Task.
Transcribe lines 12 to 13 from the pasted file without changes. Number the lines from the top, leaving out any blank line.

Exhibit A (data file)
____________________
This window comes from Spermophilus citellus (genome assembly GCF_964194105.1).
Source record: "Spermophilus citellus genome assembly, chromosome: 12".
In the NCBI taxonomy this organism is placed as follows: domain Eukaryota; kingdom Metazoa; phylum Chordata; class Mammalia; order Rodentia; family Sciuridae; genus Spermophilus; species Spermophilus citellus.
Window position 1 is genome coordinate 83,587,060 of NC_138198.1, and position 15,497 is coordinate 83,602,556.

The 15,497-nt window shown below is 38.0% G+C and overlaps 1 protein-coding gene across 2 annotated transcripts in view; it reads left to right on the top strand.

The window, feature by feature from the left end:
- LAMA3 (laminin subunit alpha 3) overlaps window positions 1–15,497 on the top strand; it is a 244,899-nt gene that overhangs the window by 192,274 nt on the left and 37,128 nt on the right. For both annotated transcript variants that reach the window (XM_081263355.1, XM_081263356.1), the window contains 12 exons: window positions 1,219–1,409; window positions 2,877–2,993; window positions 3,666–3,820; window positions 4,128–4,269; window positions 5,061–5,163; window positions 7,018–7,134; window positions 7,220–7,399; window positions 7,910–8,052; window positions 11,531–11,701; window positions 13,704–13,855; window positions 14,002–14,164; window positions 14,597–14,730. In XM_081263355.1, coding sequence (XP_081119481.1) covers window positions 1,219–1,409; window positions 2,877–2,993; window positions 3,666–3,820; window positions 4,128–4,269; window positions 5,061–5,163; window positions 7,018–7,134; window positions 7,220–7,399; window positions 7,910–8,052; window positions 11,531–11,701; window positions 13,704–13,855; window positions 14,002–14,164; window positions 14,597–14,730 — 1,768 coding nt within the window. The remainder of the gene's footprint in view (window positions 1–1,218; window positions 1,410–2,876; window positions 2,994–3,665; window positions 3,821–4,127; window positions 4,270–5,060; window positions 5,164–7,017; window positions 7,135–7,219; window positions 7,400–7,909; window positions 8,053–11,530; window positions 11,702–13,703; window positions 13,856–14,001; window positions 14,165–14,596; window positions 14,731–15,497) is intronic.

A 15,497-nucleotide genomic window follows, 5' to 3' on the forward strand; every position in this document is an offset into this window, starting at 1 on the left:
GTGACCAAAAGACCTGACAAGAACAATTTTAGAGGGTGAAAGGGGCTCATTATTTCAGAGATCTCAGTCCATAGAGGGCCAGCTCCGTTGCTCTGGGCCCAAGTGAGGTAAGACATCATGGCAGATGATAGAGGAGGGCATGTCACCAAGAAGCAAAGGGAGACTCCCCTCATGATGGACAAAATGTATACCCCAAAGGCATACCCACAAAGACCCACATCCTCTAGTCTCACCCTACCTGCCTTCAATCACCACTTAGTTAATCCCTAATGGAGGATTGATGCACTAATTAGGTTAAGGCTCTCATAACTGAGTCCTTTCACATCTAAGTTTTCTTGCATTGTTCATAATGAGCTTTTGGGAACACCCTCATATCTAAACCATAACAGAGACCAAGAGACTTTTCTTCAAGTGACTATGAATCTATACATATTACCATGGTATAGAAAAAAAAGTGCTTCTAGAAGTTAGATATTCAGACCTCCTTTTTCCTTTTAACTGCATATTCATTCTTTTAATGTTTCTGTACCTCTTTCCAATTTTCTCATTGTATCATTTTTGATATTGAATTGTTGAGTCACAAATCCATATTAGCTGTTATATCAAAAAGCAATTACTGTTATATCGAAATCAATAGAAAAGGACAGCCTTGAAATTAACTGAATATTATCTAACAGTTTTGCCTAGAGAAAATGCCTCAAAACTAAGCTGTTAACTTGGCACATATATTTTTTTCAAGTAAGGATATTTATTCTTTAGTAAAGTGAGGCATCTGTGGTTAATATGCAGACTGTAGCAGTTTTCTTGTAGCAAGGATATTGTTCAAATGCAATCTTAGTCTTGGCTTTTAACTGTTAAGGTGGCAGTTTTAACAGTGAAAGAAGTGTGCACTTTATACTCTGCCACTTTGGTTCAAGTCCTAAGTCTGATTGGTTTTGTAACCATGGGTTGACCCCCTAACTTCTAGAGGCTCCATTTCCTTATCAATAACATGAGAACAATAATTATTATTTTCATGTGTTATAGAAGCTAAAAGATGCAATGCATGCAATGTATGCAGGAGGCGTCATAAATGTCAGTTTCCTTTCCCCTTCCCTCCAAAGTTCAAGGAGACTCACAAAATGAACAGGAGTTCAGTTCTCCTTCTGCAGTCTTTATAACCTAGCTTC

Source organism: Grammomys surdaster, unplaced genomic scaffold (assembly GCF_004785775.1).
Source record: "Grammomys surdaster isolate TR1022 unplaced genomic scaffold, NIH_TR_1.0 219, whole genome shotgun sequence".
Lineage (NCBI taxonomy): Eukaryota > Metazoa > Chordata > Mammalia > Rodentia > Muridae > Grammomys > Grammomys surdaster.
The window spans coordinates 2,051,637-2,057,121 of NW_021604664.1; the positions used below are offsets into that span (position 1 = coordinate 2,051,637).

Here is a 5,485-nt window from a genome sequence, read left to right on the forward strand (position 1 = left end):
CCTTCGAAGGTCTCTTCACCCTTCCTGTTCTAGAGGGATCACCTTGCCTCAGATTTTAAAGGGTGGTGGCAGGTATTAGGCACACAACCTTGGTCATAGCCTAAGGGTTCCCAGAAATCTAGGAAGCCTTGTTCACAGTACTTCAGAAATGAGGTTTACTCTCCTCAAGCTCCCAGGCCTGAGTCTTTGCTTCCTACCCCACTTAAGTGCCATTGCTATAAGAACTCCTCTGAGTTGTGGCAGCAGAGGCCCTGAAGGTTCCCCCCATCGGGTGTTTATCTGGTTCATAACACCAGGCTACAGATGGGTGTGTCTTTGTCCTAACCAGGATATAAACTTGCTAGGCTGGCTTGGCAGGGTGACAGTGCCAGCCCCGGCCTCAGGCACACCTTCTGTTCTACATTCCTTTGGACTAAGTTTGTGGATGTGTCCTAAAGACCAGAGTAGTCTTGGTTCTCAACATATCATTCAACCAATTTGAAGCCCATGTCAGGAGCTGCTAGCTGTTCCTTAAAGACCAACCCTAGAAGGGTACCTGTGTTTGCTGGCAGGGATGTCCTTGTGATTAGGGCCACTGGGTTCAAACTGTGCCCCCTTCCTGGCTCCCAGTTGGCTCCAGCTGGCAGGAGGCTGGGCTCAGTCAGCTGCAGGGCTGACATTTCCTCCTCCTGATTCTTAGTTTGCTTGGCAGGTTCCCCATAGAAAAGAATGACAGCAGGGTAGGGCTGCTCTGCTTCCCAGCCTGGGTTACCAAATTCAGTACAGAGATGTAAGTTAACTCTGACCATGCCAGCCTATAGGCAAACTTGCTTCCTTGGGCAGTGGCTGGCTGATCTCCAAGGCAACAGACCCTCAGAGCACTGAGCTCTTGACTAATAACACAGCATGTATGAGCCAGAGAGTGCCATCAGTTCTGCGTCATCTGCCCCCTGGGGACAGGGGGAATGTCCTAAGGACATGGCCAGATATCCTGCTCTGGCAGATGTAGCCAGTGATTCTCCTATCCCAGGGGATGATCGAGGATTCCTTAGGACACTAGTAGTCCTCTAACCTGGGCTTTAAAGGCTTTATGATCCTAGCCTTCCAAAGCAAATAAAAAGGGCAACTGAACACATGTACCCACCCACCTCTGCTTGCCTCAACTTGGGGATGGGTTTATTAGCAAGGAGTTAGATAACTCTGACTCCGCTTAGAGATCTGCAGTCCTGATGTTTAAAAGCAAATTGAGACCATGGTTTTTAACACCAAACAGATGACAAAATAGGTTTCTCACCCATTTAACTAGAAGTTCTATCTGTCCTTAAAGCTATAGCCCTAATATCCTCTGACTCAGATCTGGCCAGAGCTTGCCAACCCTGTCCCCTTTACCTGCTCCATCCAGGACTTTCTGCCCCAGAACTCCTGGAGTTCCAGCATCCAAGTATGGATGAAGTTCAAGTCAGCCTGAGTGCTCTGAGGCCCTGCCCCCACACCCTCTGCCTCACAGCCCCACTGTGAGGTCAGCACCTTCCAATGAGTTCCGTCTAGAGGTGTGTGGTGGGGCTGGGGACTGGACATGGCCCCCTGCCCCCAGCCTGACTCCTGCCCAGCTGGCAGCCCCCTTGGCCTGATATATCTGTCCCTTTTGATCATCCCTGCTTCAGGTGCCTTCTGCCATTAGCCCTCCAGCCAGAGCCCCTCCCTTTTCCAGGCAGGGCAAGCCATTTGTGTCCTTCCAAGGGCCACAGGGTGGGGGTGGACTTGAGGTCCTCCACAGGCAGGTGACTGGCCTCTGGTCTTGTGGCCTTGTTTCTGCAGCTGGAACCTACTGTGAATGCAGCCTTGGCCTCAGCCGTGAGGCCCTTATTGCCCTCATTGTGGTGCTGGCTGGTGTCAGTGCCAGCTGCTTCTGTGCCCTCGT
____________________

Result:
Lineage (NCBI taxonomy): Eukaryota > Metazoa > Chordata > Mammalia > Rodentia > Muridae > Grammomys > Grammomys surdaster.
The window spans coordinates 2,051,637-2,057,121 of NW_021604664.1; the positions used below are offsets into that span (position 1 = coordinate 2,051,637).